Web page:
Priest in the Church of England. Father, husband, son. Keen biker.

Commercial Use of your API – why you should allow it

Thing is, when you’re building an API – doesn’t matter if you’re the BBC, government or a start-up – it’s so very tempting to add the line ‘only for non-commerical use’. It was the line that allowed us to pursued people at the BBC to release data via backstage. It’s a really handy way to help management understand that releasing data isn’t a threat to your profit line or to society. Thing is though – it’ll only take you so far – actually it’ll start to hinder development.

We all know that the best way to allow access to your API is to keep it as easy as possible – making developers apply, and then wait, for a key before they can start messing with your stuff is a sure fire way to stop people getting groovy with your data. When I was at Lonely Planet we developed three levels of developer access – the journey to getting these levels lasted a year and many meetings with legal and management. Finally we got to a point where there was a way for developers to instantly access data, but then have a path where they could make money from their work – ultimately the reason that people will want to move beyond the initial itch and building of groovy cool stuff to the larger scale making some money kinda stuff.

Level 1

Free and easy access. Police it by using call limits if you like – but don’t require registration or any kind of authorisation – let people quickly get to your stuff and let them play. Feel free to add ‘non commercial use’ to this access – but if you’ve limited the api calls – why bother?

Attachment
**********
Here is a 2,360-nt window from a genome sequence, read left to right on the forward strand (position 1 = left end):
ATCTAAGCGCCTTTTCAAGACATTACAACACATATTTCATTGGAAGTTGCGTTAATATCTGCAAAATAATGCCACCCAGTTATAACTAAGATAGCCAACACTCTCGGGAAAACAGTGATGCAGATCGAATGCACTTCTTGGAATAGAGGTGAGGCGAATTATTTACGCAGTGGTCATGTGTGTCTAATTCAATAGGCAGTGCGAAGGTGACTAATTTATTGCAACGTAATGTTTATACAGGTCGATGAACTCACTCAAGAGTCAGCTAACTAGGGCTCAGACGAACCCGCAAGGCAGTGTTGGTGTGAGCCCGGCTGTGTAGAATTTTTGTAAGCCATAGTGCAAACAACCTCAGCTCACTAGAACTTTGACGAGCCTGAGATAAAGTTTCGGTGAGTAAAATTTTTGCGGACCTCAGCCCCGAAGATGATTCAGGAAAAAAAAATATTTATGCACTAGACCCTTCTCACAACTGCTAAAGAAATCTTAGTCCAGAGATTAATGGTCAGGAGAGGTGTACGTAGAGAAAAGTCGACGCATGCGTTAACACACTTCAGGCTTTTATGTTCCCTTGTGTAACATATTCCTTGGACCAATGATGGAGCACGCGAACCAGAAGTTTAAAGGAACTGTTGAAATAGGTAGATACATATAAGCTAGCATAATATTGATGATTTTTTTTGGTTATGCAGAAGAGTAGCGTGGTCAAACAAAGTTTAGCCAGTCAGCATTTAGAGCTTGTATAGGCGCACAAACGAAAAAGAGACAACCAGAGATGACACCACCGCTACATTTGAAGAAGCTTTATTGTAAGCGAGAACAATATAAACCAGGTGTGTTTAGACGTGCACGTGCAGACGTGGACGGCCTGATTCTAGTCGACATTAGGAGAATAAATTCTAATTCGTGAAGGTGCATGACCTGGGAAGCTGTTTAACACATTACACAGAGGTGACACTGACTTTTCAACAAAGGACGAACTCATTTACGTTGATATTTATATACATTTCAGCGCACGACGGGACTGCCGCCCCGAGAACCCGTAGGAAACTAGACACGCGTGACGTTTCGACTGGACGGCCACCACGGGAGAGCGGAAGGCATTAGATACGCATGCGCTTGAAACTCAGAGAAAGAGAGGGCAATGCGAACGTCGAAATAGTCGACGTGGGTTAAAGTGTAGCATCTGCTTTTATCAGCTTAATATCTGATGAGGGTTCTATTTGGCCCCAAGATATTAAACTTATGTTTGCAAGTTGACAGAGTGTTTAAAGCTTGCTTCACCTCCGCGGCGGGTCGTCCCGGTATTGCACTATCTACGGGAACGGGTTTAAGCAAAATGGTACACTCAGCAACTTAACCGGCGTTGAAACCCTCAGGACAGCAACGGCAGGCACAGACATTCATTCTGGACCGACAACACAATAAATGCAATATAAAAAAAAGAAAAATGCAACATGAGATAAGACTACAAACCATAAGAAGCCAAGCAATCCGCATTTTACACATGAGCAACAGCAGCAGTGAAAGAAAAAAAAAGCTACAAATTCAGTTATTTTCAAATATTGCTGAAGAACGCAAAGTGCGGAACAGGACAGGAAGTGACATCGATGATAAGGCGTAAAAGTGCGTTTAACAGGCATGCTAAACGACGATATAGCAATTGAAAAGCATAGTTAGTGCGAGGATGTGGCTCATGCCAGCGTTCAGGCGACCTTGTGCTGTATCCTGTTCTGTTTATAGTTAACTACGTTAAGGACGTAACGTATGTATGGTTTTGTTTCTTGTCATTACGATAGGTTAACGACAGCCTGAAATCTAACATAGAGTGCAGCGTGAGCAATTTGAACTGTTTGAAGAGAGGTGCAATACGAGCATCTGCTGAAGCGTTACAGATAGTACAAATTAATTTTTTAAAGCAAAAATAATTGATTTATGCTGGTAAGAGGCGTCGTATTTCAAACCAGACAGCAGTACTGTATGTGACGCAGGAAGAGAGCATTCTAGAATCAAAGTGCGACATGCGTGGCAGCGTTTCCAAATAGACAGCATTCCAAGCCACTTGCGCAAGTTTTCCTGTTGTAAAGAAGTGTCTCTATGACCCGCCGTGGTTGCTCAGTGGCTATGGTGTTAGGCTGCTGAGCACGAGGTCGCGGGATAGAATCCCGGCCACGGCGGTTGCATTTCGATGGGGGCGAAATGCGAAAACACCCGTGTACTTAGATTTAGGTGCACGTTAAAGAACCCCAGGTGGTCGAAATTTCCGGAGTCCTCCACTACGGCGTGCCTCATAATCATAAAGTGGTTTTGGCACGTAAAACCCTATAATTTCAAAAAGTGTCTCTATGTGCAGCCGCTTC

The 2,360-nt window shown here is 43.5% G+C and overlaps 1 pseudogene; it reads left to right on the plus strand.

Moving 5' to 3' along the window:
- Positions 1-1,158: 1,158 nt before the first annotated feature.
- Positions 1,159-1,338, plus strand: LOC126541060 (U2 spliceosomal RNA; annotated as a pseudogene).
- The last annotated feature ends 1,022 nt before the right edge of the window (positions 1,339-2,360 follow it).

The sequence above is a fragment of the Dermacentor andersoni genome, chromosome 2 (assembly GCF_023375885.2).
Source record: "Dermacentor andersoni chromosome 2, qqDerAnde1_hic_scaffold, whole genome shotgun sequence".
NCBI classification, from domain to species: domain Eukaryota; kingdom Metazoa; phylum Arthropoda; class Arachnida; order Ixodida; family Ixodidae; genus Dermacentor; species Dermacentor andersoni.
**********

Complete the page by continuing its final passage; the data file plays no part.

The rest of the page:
Level 2

Semi-hard. Ask people to register. Give them access to a more robust API, or a larger number of calls – but essentially let people get on with it. If they want to try to make money – let them – they’ll soon be in touch if the money is pouring in and they want to take things to the next level.

Level 3

The next level. Solid, production ready API. No limits and working hand-in-hand with internal developers.

The great thing about letting people make money is that they’ll make you money in return – you don’t have to spend months locked away in an R&D lab – but more importantly you’ll see stuff you’ve never even thought of. It’s the Hack Day theory – Hack Days are a pressure cooker for innovation, an intensified period of R&D that months of traditional work could not replicate.

But what if you’re a not-for profit? The BBC? Government? Well then… it’s even more important that you let people make money from public data. Government data has a problem – it’s really not cool – it attracts amazing developers who want to make the world a better place. But what about those developers who want to make the world a better place and need to put a meal on the table? It’s either direct subsidy – or let them build something that they can sell – not the data itself perhaps – but a service built on that data.

1 Comment

  1. John Bevan

    Good to talk this through the other day (and glad it prompted you to write this up so I can point people at it).

    REALLY like the idea of limiting API calls at different levels, mostly as a way to remove fear and to try to break the unthinking insertion of “only for non-commercial use” clause. Crucial for first level to allow developers to experiment/scratch itch without requiring registration/key etc.